The River Tees, County Durham | Cleveland and Teesside

The River Tees
The River Tees rises at Tees Head in the North Pennines . The Pennine Way passes a patch of marshy ground that marks the source near to Cross Fell, the highest point on the walk at 2902 feet above sea level. Teesdale begins at the eastern slopes of Cross Fell where the Tees has its origin. The industrial and urban environment at the point where the Tees enters the North Sea some 85 miles further down river couldn't be more different to that of its source up in the wilds of the Pennines.

Teesdale is part of the North Pennines Area of Outstanding Natural Beauty and has been designated a geological Europark, the first in the UK. Along its course the Tees marks the traditional boundaries of County Durham and Yorkshire. It also divides the historic counties of Westmoreland and Durham .

Just seven miles downstream from the source the Tees flows into Cow Green Reservoir, a product of the river's industrial heritage. Below the reservoir the river cuts through a series of hard basaltic rocks in an area known as the Cauldron Snout . The water then falls at a point called High Force. Although the river current has tremendous force here this is not the origin of the name. Here the word 'force' is in fact an old Viking word for waterfall. High Force is partnered by a smaller waterfall known as Low Force.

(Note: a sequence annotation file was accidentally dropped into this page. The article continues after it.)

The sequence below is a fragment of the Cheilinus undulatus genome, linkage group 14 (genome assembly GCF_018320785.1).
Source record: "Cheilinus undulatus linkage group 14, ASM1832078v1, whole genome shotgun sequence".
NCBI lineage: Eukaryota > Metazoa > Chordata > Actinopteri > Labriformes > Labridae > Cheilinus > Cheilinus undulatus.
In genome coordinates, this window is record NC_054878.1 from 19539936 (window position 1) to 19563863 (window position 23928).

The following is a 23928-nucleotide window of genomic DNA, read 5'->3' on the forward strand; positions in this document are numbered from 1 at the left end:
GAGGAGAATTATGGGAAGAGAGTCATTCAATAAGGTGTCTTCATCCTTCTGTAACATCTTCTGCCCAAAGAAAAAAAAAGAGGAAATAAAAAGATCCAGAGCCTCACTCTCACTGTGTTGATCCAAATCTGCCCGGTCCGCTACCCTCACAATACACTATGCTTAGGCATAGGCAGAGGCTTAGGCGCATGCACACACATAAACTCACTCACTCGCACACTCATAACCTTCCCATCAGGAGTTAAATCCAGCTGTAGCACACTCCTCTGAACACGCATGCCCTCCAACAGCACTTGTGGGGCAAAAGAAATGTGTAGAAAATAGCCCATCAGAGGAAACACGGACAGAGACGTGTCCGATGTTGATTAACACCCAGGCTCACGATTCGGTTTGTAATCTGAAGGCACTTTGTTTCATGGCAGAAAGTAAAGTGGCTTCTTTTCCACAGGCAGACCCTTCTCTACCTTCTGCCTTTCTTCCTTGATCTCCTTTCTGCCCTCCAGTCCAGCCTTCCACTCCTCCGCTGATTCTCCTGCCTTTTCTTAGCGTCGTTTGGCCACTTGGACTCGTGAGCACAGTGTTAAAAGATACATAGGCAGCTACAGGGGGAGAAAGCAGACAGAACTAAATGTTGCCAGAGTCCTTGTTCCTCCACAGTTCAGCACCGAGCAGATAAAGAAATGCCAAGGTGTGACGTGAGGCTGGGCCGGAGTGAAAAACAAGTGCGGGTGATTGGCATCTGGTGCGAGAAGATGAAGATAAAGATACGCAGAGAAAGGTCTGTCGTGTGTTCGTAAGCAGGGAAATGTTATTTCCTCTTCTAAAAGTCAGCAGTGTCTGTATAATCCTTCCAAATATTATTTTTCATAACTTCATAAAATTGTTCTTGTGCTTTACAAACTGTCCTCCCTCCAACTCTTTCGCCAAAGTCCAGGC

The harsh Pennine scenery softens as the river descends and passes Middleton-in-Teesdale . Barnard Castle , the ancestral home of the late Queen Mother , is the next major landmark along the river's course before it continues by Egglestone Abbey and Rokeby Hall .

The valley broadens as it traverses the rich plain east and south of Darlington in sweeping curves. The river then turns north-east before it enters the industrial area known as Teesside. The major ports of Stockton-on-Tees and Middlesbrough lie on the banks of the river. Both sprung from almost nothing to become major ports during the Industrial Revolution . The river provided the water supply and transportation that was vital to the growing industries. Another port, at Teesport, was built on land reclaimed from the sea near Middlesbrough. It is now Britain's second busiest port in terms of tonnage.

On the opposite bank, right at the mouth of the river, lie the flats of Seal Sands. Before industrialisation this was home to large colonies of Common and Grey Seals. Heavy pollution of the river drove them away for a period of around 100 years. Recent improvements in water quality has seen their return and the area is now designated as the Teesmouth National Nature Reserve

More British Natural features?

Other County Durham Naturals

Cauldron Snout
North Pennines
River Wear
High Force Waterfall
The River Derwent

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